Friday, February 22, 2008

To Vacate Victories Is To Call Us Stupid

The NCAA Gods have many methods of punishing programs for rules violations. Some of the more sensible methods would include allowing fewer scholarships, postseason bans, probation, television bans, and in extreme cases, the death penalty. The death penalty would be a complete restriction of football activities for the required number of years, as given to Southern Methodist University from ’86 to 88, but I doubt we’d ever see this handed down to NCAA cash crop programs like USC, Alabama, Notre Dame, and some others.

In most cases, those punishments are understandable and can go without debate. But what I view as complete idiocy is the NCAA’s “vacating” of victories, as a form of punishment. This method of punishment isn’t exclusive to the NCAA, because I’ve seen in implemented at the high school level, for something as petty as a player living “outside” the district and being ineligible to participate. The penalty erases past victories, and will either reflect as losses or games never played. This means the opponents will either receive victories for games they lost or have a game completely scratched from the books, as if it were never occurred.

In recent developments, the University of Oklahoma will have 8 victories reinstated for the 2005 season. The NCAA actually got it right, but not on purpose. Their reasoning is an overturning of a ruling on infractions, but my reasoning is that you can’t suddenly tell me that OU didn’t play or lost those 8 games in 2005. You can scratch them from the books, but I’ll go to my grave knowing who they played and defeated.

It’s similar to a courtroom, where a witness may blurt something out that is factual, but because of improper judicial procedure, the judge orders the jury to “disregard the statement”. How do you disregard what was just heard, as if it was never said? When it comes down to deliberation, though the statement may not technically be used to form a conclusion of guilt or innocence, we’re all human, and it will be.

With the ongoing investigation into illegal benefits possibly received by Reggie Bush, and any knowledge of the action by USC, there is already talk of vacating Southern Cal victories and possibly the 2004 championship. The NCAA would not only be willing to wipe out an entire season of games on a schedule, but they would give the conference championship to Cal (who was beaten by USC), and Oklahoma would receive a National Championship after being soundly beaten by a score of 55-19.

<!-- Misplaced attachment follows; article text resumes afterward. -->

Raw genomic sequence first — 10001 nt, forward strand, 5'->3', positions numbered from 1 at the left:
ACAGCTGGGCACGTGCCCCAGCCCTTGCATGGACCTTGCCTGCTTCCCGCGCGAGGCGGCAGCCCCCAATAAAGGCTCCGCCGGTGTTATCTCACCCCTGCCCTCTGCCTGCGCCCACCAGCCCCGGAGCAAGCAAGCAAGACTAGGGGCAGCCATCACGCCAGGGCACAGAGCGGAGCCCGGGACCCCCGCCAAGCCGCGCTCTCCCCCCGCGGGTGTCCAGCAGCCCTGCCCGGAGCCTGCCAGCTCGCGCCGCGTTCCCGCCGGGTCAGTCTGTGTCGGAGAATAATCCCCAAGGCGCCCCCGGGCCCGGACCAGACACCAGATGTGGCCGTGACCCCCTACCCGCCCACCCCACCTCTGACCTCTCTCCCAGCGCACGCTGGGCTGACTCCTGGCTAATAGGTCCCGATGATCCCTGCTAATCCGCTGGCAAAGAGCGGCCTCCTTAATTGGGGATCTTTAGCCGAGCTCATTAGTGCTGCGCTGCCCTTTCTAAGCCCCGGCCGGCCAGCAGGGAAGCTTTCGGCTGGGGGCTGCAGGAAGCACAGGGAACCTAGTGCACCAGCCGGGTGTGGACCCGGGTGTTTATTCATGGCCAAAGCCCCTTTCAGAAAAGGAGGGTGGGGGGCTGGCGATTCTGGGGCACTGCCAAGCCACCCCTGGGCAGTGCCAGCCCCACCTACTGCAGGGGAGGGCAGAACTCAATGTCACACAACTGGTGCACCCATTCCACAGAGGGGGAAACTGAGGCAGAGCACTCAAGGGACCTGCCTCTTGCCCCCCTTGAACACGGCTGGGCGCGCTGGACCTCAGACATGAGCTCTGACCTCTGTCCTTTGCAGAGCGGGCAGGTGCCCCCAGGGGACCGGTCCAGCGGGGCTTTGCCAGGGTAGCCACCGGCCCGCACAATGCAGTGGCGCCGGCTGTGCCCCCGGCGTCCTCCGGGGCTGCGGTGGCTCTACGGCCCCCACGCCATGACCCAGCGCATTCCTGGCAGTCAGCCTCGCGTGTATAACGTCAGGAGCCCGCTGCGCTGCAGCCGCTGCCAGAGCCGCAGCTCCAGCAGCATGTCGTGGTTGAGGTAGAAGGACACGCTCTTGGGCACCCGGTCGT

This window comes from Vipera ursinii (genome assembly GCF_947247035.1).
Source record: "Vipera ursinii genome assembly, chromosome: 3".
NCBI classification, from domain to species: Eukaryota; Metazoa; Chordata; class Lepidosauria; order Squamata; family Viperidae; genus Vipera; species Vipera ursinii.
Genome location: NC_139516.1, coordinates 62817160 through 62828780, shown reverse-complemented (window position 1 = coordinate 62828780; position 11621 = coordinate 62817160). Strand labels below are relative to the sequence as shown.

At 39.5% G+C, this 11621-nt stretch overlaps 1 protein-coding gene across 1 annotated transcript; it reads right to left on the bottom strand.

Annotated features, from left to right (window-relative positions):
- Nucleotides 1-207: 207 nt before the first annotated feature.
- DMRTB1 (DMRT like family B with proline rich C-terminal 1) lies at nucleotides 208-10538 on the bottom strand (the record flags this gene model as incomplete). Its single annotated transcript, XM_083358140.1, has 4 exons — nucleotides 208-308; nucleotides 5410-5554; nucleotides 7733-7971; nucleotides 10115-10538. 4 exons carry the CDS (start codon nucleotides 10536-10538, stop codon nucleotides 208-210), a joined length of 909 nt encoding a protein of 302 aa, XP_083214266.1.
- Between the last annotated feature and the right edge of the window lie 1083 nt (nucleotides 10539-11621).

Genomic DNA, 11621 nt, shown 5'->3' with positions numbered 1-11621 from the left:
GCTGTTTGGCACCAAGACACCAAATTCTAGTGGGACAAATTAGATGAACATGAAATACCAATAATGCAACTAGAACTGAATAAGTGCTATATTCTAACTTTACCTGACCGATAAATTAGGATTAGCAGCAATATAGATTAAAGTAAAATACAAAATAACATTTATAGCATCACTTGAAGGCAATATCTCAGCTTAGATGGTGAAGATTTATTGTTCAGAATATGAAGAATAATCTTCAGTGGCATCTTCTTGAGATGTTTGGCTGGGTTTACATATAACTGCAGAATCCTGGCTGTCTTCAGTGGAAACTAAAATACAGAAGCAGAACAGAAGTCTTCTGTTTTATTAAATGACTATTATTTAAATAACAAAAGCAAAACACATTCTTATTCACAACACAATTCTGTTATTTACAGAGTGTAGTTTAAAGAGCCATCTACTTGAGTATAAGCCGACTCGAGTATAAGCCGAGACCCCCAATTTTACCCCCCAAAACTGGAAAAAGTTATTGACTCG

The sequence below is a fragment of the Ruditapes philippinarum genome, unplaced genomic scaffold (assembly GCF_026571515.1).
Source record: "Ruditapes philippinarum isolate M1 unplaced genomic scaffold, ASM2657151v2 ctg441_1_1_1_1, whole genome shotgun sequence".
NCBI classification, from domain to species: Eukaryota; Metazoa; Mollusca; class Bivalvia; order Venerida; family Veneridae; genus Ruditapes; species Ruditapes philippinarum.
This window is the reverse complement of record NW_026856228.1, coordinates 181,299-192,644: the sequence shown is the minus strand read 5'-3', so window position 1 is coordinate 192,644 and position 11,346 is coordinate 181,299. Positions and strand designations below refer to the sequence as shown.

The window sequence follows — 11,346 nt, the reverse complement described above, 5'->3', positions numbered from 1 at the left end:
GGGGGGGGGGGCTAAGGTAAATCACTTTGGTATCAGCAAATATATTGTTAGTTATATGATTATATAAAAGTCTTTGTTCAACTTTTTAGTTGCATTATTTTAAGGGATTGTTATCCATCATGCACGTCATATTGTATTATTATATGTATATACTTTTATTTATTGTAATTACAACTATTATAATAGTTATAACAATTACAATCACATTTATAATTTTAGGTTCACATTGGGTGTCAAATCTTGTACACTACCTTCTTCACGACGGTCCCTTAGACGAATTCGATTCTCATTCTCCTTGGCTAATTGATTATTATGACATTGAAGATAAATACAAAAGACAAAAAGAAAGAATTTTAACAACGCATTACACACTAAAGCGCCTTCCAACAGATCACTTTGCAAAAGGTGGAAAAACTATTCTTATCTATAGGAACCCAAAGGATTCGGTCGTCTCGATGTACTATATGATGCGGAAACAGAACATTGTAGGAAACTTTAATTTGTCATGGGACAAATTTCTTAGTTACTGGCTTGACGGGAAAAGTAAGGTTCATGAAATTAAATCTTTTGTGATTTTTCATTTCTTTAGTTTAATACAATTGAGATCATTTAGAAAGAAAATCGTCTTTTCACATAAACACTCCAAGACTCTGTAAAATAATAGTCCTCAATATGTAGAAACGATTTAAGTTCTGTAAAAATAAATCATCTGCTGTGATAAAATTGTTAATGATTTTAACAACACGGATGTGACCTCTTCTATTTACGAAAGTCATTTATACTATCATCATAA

Maybe it would make sense, 20 to 30 years from now, when people either open the books and don’t know or can’t remember. But anything before that is laughable, because people aren’t as stupid as the NCAA rules committee implies. It’s easy to strip a Heisman trophy, but suddenly there was no great game against Notre Dame, and no Bush push? It never happened, so don’t even talk about it, right? There was no near victory over Fresno State. There was no leap into the endzone over a UCLA Bruin. It never happened, so stop posting the photographs and rolling the tape. Or maybe the intention is for it to stick in memory, justifying the punishment with "USC didn't play those games, because Reggie Bush played in those games." Huh?

Now I’ve heard outraged fans calling for the New England Patriots’ victories to be vacated, for known spygate infractions and what we may come to know about past years. The professional levels are least likely to vacate anything, but instead add an asterisk in their books. Maybe the Pros view their fanbases as intelligent, where the amateurs see us as idiots. The NFL is likely to scratch victories from the Pats, as much as MLB is willing to reduce the homeruns and win counts from Barry Bonds and Roger Clemens. Can you imagine the Yankees vacating victories and championships for years Roger Clemens appeared on the roster? All hell would break loose!

Take the scholarships, postseason, monetary fines and what not. But don’t insult my intelligence by attempting remove something already completed, because barring mental illness, head trauma or marijuana smoke, my memory does not vacate.

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